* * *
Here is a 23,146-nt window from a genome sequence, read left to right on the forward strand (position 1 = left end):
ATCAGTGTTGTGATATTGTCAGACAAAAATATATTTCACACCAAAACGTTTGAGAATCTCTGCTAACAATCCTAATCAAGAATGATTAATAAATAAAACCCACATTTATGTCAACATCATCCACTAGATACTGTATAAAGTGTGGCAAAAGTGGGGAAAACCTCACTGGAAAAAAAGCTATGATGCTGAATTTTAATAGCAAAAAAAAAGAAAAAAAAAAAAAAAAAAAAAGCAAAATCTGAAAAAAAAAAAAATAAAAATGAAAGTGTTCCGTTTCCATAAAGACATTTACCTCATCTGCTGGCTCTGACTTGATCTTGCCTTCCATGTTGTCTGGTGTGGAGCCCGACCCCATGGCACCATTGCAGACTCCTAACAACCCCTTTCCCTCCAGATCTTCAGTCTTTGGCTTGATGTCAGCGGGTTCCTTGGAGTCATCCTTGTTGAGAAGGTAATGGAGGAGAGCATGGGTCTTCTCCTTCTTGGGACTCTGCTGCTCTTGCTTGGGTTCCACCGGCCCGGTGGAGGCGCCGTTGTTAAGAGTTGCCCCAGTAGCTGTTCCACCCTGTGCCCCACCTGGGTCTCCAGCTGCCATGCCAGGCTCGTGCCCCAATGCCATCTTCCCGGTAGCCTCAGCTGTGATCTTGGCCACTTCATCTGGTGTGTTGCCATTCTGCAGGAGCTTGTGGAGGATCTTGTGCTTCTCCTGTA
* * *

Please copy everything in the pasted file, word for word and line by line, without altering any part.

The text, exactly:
Here is a 23,146-nt window from a genome sequence, read left to right on the forward strand (position 1 = left end):
ATCAGTGTTGTGATATTGTCAGACAAAAATATATTTCACACCAAAACGTTTGAGAATCTCTGCTAACAATCCTAATCAAGAATGATTAATAAATAAAACCCACATTTATGTCAACATCATCCACTAGATACTGTATAAAGTGTGGCAAAAGTGGGGAAAACCTCACTGGAAAAAAAGCTATGATGCTGAATTTTAATAGCAAAAAAAAAGAAAAAAAAAAAAAAAAAAAAAGCAAAATCTGAAAAAAAAAAAAATAAAAATGAAAGTGTTCCGTTTCCATAAAGACATTTACCTCATCTGCTGGCTCTGACTTGATCTTGCCTTCCATGTTGTCTGGTGTGGAGCCCGACCCCATGGCACCATTGCAGACTCCTAACAACCCCTTTCCCTCCAGATCTTCAGTCTTTGGCTTGATGTCAGCGGGTTCCTTGGAGTCATCCTTGTTGAGAAGGTAATGGAGGAGAGCATGGGTCTTCTCCTTCTTGGGACTCTGCTGCTCTTGCTTGGGTTCCACCGGCCCGGTGGAGGCGCCGTTGTTAAGAGTTGCCCCAGTAGCTGTTCCACCCTGTGCCCCACCTGGGTCTCCAGCTGCCATGCCAGGCTCGTGCCCCAATGCCATCTTCCCGGTAGCCTCAGCTGTGATCTTGGCCACTTCATCTGGTGTGTTGCCATTCTGCAGGAGCTTGTGGAGGATCTTGTGCTTCTCCTGTA